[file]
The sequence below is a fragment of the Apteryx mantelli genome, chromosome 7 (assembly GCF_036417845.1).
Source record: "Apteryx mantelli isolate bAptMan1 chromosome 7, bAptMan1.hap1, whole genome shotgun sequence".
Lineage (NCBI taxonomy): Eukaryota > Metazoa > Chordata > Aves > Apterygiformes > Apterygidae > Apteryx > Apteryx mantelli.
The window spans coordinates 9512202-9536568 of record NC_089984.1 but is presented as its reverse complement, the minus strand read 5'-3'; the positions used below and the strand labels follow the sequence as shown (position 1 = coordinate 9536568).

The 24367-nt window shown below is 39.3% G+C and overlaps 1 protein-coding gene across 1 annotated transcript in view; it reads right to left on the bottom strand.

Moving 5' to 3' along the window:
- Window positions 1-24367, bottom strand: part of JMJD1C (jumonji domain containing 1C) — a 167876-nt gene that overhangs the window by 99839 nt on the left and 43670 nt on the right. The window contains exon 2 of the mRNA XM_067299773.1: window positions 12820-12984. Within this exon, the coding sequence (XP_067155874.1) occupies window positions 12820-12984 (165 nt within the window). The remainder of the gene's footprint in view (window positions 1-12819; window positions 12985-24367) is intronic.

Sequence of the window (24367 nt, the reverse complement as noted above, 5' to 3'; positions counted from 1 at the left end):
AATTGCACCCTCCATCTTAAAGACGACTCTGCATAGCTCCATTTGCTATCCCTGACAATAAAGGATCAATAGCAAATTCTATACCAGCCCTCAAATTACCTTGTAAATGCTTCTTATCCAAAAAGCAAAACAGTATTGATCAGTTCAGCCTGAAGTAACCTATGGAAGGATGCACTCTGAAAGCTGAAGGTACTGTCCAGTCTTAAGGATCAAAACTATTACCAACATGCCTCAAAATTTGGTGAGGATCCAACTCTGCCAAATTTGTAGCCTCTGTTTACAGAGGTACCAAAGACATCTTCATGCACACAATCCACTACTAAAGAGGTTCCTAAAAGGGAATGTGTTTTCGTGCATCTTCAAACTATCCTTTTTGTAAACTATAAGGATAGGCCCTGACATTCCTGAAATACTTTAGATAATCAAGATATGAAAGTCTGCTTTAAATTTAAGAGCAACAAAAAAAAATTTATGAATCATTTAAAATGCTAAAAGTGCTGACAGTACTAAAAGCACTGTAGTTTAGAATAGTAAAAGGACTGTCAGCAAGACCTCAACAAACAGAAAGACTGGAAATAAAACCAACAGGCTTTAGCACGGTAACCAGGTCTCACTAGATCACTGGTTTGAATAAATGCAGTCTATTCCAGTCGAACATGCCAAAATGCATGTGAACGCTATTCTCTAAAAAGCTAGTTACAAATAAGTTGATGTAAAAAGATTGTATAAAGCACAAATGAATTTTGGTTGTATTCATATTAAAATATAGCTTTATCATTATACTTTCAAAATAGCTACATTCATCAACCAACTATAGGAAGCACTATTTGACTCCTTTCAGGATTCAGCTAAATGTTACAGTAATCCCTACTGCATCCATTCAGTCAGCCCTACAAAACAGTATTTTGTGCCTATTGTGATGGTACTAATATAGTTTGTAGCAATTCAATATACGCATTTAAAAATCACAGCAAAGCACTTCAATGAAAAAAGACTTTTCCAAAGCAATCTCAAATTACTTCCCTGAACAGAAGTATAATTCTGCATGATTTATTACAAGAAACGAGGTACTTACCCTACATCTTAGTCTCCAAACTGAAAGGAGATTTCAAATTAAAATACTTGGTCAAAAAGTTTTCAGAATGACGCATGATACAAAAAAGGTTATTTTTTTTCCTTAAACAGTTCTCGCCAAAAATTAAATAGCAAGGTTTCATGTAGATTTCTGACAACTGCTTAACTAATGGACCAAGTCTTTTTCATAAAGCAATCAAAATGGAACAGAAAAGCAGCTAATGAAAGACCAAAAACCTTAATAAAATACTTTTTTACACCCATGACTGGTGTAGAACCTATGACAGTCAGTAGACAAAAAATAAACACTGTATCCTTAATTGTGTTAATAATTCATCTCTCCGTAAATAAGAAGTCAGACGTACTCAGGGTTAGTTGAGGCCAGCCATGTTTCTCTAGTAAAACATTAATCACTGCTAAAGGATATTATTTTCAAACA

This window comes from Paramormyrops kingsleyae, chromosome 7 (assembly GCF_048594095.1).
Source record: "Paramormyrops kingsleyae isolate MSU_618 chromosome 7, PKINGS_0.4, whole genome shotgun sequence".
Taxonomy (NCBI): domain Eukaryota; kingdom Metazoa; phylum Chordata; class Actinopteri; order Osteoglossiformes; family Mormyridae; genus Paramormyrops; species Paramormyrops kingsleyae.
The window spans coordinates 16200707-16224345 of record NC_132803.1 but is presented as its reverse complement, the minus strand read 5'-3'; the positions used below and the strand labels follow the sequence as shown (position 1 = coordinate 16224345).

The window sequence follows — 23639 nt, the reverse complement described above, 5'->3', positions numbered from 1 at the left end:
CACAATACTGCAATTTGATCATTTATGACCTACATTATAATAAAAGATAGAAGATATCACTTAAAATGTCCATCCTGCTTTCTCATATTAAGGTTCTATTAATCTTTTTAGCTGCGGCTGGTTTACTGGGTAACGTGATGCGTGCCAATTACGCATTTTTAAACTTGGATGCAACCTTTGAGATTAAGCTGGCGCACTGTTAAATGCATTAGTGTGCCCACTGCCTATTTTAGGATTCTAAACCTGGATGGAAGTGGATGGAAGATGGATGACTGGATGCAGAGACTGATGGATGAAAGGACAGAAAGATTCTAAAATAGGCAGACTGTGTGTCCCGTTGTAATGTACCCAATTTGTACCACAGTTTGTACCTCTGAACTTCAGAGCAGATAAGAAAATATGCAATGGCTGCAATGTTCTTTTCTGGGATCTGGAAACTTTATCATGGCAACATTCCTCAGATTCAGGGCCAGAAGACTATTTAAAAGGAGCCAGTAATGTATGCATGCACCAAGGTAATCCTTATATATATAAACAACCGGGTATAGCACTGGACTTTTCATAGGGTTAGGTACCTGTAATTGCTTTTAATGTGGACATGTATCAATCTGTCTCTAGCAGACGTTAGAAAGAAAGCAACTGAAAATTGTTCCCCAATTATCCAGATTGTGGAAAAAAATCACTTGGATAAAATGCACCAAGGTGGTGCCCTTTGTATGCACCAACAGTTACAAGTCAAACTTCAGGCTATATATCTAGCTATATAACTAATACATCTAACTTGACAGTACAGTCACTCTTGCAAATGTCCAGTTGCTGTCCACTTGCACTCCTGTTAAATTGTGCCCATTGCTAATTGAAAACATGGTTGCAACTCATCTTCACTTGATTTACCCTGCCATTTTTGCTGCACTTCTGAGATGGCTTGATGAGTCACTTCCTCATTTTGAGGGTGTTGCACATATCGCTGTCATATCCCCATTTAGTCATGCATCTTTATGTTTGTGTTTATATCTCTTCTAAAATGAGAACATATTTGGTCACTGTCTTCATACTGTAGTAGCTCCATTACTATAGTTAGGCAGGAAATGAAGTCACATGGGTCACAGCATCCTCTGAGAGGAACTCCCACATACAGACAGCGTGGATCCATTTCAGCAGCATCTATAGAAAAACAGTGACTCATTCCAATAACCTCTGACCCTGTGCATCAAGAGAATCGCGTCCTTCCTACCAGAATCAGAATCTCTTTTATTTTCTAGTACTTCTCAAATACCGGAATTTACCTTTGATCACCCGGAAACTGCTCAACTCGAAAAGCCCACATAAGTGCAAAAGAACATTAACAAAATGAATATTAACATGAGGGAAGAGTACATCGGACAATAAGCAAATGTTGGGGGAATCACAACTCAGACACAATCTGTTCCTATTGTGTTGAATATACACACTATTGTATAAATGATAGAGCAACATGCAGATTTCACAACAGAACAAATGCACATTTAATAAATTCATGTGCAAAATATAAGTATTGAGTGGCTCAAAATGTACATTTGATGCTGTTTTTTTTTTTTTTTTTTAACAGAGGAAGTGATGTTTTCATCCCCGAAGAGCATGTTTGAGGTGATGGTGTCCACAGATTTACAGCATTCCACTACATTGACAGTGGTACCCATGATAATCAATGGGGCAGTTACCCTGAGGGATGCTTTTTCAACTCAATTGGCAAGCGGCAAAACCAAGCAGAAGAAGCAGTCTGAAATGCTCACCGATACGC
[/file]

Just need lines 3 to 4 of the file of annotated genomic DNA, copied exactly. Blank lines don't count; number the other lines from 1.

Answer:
Lineage (NCBI taxonomy): Eukaryota > Metazoa > Chordata > Aves > Apterygiformes > Apterygidae > Apteryx > Apteryx mantelli.
The window spans coordinates 9512202-9536568 of record NC_089984.1 but is presented as its reverse complement, the minus strand read 5'-3'; the positions used below and the strand labels follow the sequence as shown (position 1 = coordinate 9536568).